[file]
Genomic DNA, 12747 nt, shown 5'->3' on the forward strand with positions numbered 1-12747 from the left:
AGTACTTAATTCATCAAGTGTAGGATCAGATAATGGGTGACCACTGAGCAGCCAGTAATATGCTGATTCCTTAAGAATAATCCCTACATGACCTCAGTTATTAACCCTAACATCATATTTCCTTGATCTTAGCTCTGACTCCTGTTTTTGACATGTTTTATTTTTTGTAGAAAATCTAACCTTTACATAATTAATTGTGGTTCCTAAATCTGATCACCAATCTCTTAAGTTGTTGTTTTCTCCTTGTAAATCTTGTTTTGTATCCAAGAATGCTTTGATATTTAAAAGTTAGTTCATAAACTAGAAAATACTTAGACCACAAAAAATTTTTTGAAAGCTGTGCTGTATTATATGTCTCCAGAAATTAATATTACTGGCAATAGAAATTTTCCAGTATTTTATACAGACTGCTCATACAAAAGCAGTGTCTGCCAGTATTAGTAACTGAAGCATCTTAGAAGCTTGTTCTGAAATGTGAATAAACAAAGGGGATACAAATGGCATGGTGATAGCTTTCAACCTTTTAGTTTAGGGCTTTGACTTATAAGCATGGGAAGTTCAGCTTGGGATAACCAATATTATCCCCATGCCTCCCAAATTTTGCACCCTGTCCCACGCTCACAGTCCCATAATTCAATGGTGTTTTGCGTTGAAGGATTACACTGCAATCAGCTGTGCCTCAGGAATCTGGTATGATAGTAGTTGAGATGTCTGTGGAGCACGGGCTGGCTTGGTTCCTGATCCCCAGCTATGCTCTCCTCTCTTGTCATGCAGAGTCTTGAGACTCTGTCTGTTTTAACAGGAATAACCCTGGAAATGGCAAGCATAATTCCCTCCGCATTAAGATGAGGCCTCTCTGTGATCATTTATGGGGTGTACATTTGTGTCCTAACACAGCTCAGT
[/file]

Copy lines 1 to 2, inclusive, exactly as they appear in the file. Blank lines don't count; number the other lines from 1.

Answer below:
Genomic DNA, 12747 nt, shown 5'->3' on the forward strand with positions numbered 1-12747 from the left:
AGTACTTAATTCATCAAGTGTAGGATCAGATAATGGGTGACCACTGAGCAGCCAGTAATATGCTGATTCCTTAAGAATAATCCCTACATGACCTCAGTTATTAACCCTAACATCATATTTCCTTGATCTTAGCTCTGACTCCTGTTTTTGACATGTTTTATTTTTTGTAGAAAATCTAACCTTTACATAATTAATTGTGGTTCCTAAATCTGATCACCAATCTCTTAAGTTGTTGTTTTCTCCTTGTAAATCTTGTTTTGTATCCAAGAATGCTTTGATATTTAAAAGTTAGTTCATAAACTAGAAAATACTTAGACCACAAAAAATTTTTTGAAAGCTGTGCTGTATTATATGTCTCCAGAAATTAATATTACTGGCAATAGAAATTTTCCAGTATTTTATACAGACTGCTCATACAAAAGCAGTGTCTGCCAGTATTAGTAACTGAAGCATCTTAGAAGCTTGTTCTGAAATGTGAATAAACAAAGGGGATACAAATGGCATGGTGATAGCTTTCAACCTTTTAGTTTAGGGCTTTGACTTATAAGCATGGGAAGTTCAGCTTGGGATAACCAATATTATCCCCATGCCTCCCAAATTTTGCACCCTGTCCCACGCTCACAGTCCCATAATTCAATGGTGTTTTGCGTTGAAGGATTACACTGCAATCAGCTGTGCCTCAGGAATCTGGTATGATAGTAGTTGAGATGTCTGTGGAGCACGGGCTGGCTTGGTTCCTGATCCCCAGCTATGCTCTCCTCTCTTGTCATGCAGAGTCTTGAGACTCTGTCTGTTTTAACAGGAATAACCCTGGAAATGGCAAGCATAATTCCCTCCGCATTAAGATGAGGCCTCTCTGTGATCATTTATGGGGTGTACATTTGTGTCCTAACACAGCTCAGT